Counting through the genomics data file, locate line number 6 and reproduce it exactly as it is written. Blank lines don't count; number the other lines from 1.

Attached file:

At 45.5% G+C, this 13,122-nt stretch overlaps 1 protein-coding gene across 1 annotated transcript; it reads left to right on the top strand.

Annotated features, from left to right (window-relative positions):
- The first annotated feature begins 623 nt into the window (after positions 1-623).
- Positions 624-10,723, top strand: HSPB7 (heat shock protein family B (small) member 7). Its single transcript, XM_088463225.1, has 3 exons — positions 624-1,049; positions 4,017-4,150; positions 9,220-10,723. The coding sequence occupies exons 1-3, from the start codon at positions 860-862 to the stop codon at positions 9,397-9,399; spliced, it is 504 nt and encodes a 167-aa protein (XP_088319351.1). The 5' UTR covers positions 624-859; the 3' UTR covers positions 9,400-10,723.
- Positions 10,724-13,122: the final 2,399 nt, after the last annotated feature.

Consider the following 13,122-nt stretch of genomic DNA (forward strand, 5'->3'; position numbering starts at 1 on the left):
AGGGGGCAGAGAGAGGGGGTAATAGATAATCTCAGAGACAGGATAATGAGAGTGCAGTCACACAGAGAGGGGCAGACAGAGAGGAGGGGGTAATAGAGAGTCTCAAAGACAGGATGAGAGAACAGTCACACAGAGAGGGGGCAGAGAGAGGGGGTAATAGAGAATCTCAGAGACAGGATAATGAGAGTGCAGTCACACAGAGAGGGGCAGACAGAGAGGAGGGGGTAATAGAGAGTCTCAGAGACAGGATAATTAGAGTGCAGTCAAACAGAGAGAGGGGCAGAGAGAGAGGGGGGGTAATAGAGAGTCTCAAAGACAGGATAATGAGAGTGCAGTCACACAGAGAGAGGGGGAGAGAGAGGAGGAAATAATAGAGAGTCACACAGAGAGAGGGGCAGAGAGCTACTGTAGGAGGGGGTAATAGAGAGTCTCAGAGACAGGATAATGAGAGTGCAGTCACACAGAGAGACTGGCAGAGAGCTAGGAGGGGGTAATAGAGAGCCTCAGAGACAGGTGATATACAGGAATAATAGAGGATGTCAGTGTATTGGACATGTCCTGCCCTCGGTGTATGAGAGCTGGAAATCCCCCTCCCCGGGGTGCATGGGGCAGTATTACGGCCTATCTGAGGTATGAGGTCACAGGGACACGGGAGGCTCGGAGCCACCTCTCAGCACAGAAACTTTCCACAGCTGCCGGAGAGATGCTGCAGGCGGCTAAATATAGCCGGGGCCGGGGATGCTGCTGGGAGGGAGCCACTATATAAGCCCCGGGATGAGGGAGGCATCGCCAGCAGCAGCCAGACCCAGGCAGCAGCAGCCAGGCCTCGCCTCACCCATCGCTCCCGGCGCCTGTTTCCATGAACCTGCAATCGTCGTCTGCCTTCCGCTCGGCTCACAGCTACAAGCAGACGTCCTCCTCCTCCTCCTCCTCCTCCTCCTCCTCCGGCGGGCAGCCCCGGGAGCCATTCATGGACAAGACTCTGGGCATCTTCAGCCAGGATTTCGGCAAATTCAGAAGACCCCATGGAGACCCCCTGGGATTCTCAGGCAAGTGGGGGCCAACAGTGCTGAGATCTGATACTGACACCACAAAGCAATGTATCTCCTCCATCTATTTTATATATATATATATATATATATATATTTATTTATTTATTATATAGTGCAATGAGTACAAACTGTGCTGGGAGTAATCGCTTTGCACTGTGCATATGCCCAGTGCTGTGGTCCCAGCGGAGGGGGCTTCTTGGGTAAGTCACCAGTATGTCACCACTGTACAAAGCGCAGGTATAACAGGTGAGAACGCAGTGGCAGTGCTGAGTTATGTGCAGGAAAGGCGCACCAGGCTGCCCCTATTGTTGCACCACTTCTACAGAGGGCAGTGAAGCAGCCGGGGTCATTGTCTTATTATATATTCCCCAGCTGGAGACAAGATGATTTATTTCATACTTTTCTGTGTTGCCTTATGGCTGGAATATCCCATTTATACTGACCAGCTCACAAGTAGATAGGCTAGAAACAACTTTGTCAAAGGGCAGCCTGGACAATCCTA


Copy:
Consider the following 13,122-nt stretch of genomic DNA (forward strand, 5'->3'; position numbering starts at 1 on the left):